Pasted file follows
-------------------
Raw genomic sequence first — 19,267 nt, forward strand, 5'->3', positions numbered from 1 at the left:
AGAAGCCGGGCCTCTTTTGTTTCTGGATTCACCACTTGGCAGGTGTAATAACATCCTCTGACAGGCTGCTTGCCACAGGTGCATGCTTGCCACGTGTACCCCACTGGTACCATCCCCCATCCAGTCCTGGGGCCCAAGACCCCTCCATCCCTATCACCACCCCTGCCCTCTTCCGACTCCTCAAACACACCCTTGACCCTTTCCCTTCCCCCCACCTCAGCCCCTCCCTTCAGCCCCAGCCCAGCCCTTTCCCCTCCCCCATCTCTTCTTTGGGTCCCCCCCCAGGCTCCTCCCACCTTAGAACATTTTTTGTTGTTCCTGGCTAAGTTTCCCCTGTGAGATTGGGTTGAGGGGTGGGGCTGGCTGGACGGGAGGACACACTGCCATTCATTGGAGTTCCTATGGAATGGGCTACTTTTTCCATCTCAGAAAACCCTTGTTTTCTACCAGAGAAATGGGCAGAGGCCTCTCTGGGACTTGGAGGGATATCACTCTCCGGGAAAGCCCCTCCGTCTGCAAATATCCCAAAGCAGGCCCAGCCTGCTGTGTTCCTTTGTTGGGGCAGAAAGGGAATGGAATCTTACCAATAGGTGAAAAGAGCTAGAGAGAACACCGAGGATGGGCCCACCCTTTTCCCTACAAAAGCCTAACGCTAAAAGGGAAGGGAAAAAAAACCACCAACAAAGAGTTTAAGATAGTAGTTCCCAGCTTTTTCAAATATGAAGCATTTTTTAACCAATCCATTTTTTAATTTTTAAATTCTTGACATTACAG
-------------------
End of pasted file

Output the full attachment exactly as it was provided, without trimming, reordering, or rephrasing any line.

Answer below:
Raw genomic sequence first — 19,267 nt, forward strand, 5'->3', positions numbered from 1 at the left:
AGAAGCCGGGCCTCTTTTGTTTCTGGATTCACCACTTGGCAGGTGTAATAACATCCTCTGACAGGCTGCTTGCCACAGGTGCATGCTTGCCACGTGTACCCCACTGGTACCATCCCCCATCCAGTCCTGGGGCCCAAGACCCCTCCATCCCTATCACCACCCCTGCCCTCTTCCGACTCCTCAAACACACCCTTGACCCTTTCCCTTCCCCCCACCTCAGCCCCTCCCTTCAGCCCCAGCCCAGCCCTTTCCCCTCCCCCATCTCTTCTTTGGGTCCCCCCCCAGGCTCCTCCCACCTTAGAACATTTTTTGTTGTTCCTGGCTAAGTTTCCCCTGTGAGATTGGGTTGAGGGGTGGGGCTGGCTGGACGGGAGGACACACTGCCATTCATTGGAGTTCCTATGGAATGGGCTACTTTTTCCATCTCAGAAAACCCTTGTTTTCTACCAGAGAAATGGGCAGAGGCCTCTCTGGGACTTGGAGGGATATCACTCTCCGGGAAAGCCCCTCCGTCTGCAAATATCCCAAAGCAGGCCCAGCCTGCTGTGTTCCTTTGTTGGGGCAGAAAGGGAATGGAATCTTACCAATAGGTGAAAAGAGCTAGAGAGAACACCGAGGATGGGCCCACCCTTTTCCCTACAAAAGCCTAACGCTAAAAGGGAAGGGAAAAAAAACCACCAACAAAGAGTTTAAGATAGTAGTTCCCAGCTTTTTCAAATATGAAGCATTTTTTAACCAATCCATTTTTTAATTTTTAAATTCTTGACATTACAG